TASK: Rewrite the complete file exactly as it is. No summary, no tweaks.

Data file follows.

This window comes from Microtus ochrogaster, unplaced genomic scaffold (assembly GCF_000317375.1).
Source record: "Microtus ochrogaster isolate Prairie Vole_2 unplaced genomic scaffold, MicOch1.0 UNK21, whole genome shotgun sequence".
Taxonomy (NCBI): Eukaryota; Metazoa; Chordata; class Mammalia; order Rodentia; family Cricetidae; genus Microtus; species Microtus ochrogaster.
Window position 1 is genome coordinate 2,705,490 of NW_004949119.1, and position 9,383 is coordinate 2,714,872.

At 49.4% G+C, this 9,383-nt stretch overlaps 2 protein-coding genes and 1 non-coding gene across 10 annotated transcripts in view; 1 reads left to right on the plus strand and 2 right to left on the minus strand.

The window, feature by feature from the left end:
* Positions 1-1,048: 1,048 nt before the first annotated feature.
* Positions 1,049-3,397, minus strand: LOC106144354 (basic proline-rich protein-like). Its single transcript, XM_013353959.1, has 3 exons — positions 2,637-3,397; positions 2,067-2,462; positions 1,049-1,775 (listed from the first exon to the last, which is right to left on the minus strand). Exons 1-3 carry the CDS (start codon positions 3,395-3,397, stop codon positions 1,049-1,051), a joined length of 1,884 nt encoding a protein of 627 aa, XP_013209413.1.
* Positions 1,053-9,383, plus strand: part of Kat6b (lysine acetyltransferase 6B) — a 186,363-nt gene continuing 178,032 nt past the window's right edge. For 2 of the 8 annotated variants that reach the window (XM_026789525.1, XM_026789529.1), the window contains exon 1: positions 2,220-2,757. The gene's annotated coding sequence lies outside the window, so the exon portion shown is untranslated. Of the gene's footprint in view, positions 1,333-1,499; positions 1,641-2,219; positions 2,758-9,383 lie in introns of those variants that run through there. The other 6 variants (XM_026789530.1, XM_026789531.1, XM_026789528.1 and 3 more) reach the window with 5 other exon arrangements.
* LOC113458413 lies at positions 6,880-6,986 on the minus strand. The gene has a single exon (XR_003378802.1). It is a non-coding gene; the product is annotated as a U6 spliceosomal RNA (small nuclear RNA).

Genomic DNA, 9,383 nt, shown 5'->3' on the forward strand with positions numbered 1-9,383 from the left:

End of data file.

This window comes from Microtus ochrogaster, unplaced genomic scaffold (assembly GCF_000317375.1).
Source record: "Microtus ochrogaster isolate Prairie Vole_2 unplaced genomic scaffold, MicOch1.0 UNK21, whole genome shotgun sequence".
Taxonomy (NCBI): Eukaryota; Metazoa; Chordata; class Mammalia; order Rodentia; family Cricetidae; genus Microtus; species Microtus ochrogaster.
Window position 1 is genome coordinate 2,705,490 of NW_004949119.1, and position 9,383 is coordinate 2,714,872.

At 49.4% G+C, this 9,383-nt stretch overlaps 2 protein-coding genes and 1 non-coding gene across 10 annotated transcripts in view; 1 reads left to right on the plus strand and 2 right to left on the minus strand.

The window, feature by feature from the left end:
* Positions 1-1,048: 1,048 nt before the first annotated feature.
* Positions 1,049-3,397, minus strand: LOC106144354 (basic proline-rich protein-like). Its single transcript, XM_013353959.1, has 3 exons — positions 2,637-3,397; positions 2,067-2,462; positions 1,049-1,775 (listed from the first exon to the last, which is right to left on the minus strand). Exons 1-3 carry the CDS (start codon positions 3,395-3,397, stop codon positions 1,049-1,051), a joined length of 1,884 nt encoding a protein of 627 aa, XP_013209413.1.
* Positions 1,053-9,383, plus strand: part of Kat6b (lysine acetyltransferase 6B) — a 186,363-nt gene continuing 178,032 nt past the window's right edge. For 2 of the 8 annotated variants that reach the window (XM_026789525.1, XM_026789529.1), the window contains exon 1: positions 2,220-2,757. The gene's annotated coding sequence lies outside the window, so the exon portion shown is untranslated. Of the gene's footprint in view, positions 1,333-1,499; positions 1,641-2,219; positions 2,758-9,383 lie in introns of those variants that run through there. The other 6 variants (XM_026789530.1, XM_026789531.1, XM_026789528.1 and 3 more) reach the window with 5 other exon arrangements.
* LOC113458413 lies at positions 6,880-6,986 on the minus strand. The gene has a single exon (XR_003378802.1). It is a non-coding gene; the product is annotated as a U6 spliceosomal RNA (small nuclear RNA).

Genomic DNA, 9,383 nt, shown 5'->3' on the forward strand with positions numbered 1-9,383 from the left: